Objectives: Possessing the epsilon4 allele of apolipoprotein E (APOE-epsilon4) genotype is associated with cognitive impairment in nondemented older adults. The authors hypothesized that they might find a subtype of depression related to impaired cognitive performance associated with the APOE-epsilon4 allele.
Design: A survey conducted between 2001 and 2003 with APOE genotyping.
Setting: Primary care offices in the Baltimore area.
Participants: The study sample consisted of 305 adults aged 65 or older with complete information on APOE genotyping and covariates.
Measurements: The authors used the latent class model to classify respondents according to symptom criteria of American Psychiatric Association's Diagnostic and Statistical Manual as assessed in the Composite International Diagnostic Interview and the following four measures of cognitive function: the Mini-Mental State Exam, Hopkins Verbal Learning Test, Controlled Oral Word Association Test, and the Brief Test of Attention. The authors examined the relationship between class membership and APOE genotype.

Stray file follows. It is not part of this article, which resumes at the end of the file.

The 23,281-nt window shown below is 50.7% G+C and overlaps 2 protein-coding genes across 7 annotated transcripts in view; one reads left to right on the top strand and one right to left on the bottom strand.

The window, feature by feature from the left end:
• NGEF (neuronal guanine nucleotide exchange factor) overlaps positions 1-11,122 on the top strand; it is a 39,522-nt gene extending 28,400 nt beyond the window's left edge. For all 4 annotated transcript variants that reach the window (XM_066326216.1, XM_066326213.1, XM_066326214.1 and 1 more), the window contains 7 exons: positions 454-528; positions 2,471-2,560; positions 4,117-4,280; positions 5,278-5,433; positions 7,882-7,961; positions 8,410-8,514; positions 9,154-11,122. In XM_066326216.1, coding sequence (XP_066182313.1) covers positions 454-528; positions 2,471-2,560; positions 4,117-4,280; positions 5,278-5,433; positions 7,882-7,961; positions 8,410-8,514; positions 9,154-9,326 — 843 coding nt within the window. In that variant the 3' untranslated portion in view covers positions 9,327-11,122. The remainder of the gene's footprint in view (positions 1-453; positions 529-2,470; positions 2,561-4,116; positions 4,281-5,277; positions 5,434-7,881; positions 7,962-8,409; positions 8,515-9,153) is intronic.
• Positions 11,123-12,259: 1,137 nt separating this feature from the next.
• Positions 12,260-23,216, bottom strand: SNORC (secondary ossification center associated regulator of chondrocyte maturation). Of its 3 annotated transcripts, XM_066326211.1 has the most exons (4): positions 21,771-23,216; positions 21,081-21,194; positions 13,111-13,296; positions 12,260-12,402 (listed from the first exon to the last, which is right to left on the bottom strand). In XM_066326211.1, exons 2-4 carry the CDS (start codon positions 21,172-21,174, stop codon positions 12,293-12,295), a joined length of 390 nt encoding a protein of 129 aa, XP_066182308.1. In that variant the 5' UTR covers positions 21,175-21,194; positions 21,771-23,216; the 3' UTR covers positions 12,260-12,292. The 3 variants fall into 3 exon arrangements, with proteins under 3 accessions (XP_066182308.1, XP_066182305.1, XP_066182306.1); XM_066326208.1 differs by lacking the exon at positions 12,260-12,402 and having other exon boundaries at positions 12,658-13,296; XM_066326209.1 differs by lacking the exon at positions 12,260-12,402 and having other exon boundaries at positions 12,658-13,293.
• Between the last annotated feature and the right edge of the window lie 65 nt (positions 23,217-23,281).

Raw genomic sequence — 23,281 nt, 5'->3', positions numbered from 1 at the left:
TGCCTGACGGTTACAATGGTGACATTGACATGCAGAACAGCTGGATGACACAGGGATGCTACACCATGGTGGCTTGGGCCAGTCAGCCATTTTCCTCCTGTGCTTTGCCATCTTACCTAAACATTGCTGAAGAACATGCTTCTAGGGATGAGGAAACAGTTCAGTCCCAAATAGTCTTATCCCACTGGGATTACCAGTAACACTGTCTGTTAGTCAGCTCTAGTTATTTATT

Results: The latent class model yielded three classes: a nondepressed class, a class with depressive symptoms and average cognitive functioning, and a class with depressive symptoms (particularly thoughts of death and suicide) and impaired cognitive functioning. Possessing at least one APOE-epsilon4 allele was not predictive of class membership.
Conclusion: A subgroup of elderly patients with depressive symptoms, cognitive impairment, and a high likelihood of experiencing thoughts of death or suicide may exist that may not be related to APOE-epsilon4. Subgroups of older patients with depressive symptoms may be important to identify because of the association with thoughts of death or suicide and cognitive impairment.